10 state pension facts for 50s-born women

Anne Taylor (left) and Patsy Franklin from the campaign 'Back to 60' outside the Royal Courts of Jus

Anne Taylor (left) and Patsy Franklin from the campaign 'Back to 60' outside the Royal Courts of Justice in on June 5, the the first day of a landmark legal case against the Government brought by women affected by the state pension age increase. Picture: Stefan Rousseau/PA Wire - Credit: PA

Changes to the state pension age have acutely affected women born in the 1950s, leaving many unable to manage as they are left with scant or no income.

1. 1909: The first state pension began, paid to people over 70.

2. 1925: pensions were paid at 65 with couples receiving an increased amount.

3. 1940: the state pension age for men remained 65 but became 60 for women.

4. 1995: it was announced that state pension age would be equalised at 65 for men and women. The timetable for the changes to women's state pension age was to begin in 2010 and end in equality in 2020. It was calculated, therefore, that women had at least 15 years' notice of the changes ... except they were so badly publicised that a lot of women remained unaware of them.

5. 2007: the Labour government brought in changes to raise the state pension age for men and women in graduated steps to 66, 67 and then 68. This was due to begin in 2024.

6. 2010: the Conservative coalition government accelerated the changes. The rise to 66 would now be completed by 2020 (despite the coalition government having previously said this rise would not begin to happen until 2020).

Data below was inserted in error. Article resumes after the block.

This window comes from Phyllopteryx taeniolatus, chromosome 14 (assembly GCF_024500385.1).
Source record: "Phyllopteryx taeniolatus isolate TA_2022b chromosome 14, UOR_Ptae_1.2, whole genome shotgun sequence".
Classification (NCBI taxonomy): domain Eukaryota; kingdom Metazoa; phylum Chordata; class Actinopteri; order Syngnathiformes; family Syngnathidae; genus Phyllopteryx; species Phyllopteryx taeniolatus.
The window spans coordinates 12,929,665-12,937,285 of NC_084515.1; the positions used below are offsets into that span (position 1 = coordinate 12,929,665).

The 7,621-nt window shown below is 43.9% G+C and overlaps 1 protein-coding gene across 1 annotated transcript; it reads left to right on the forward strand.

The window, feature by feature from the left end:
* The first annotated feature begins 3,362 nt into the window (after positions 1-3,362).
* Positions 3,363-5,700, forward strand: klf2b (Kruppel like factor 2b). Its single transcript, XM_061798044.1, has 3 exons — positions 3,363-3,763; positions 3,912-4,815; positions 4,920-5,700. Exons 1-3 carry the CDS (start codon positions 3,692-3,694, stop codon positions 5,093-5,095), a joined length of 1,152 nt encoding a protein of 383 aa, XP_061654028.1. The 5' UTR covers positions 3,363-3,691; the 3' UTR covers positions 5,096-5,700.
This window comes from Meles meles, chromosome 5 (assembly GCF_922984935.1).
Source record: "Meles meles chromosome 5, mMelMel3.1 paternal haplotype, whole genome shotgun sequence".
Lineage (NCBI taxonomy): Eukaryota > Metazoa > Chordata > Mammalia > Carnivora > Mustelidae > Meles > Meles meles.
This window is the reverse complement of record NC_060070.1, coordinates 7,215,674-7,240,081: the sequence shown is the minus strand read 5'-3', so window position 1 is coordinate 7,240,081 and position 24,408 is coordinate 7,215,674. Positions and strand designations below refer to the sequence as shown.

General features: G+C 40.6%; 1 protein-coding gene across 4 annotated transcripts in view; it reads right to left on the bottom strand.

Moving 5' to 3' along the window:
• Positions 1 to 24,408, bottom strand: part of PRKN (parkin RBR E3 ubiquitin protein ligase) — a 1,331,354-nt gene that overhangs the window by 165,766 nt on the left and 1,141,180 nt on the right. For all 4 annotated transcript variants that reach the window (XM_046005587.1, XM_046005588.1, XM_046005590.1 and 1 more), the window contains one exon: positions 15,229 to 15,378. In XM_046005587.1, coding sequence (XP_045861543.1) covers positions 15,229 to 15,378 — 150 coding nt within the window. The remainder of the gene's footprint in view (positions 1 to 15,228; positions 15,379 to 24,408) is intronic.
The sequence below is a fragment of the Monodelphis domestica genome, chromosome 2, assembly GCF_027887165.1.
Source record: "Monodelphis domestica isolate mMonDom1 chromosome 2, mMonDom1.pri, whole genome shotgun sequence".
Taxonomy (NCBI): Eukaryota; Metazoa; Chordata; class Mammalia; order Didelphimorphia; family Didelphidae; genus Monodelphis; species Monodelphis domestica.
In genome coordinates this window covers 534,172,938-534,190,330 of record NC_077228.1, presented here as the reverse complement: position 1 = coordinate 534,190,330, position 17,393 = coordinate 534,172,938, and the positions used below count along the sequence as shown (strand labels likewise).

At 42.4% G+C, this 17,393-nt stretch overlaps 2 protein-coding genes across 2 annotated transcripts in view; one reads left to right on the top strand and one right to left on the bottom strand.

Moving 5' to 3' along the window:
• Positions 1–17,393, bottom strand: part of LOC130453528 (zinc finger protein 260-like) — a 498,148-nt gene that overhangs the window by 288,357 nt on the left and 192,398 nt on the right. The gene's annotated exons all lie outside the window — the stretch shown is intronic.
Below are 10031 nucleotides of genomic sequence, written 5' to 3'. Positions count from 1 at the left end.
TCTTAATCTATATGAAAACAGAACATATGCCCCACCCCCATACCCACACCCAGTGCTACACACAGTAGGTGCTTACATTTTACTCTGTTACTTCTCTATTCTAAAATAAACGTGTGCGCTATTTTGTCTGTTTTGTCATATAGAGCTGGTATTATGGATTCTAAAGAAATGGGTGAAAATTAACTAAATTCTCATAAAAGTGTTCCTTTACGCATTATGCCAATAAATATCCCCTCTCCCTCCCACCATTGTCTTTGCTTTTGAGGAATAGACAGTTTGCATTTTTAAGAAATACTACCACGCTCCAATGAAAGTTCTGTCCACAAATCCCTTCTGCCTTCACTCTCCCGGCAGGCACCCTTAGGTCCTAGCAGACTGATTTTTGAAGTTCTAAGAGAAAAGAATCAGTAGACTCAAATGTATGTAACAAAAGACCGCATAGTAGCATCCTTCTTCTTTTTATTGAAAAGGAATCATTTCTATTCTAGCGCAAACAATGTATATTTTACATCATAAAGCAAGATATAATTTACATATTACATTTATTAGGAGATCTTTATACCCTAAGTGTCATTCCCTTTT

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7. 2011: the Pensions Bill set out the planned changes which meant that women's state pension age would rise to 65 by November 2018 with the pension age for both men and women rising to 66 by April 2020. While men would have to wait at most another year, many women would have to wait longer than that.

8. 2018: Two women affected by the changes took their cases to court, seeking a judicial review and won. They argued they were not given sufficient notice of the state pension changes. Judicial review is a legal process by which individuals can challenge decisions made by public authorities on the basis that they are unlawful, irrational, unfair or disproportionate.

9. 2019: The judicial review took place in early June. We are currently awaiting the high court ruling.

10. Since the increase in women's state pension age (SPA) there has been a huge increase in the numbers of women claiming state benefits because they have been unable to find employment to carry them through to SPA.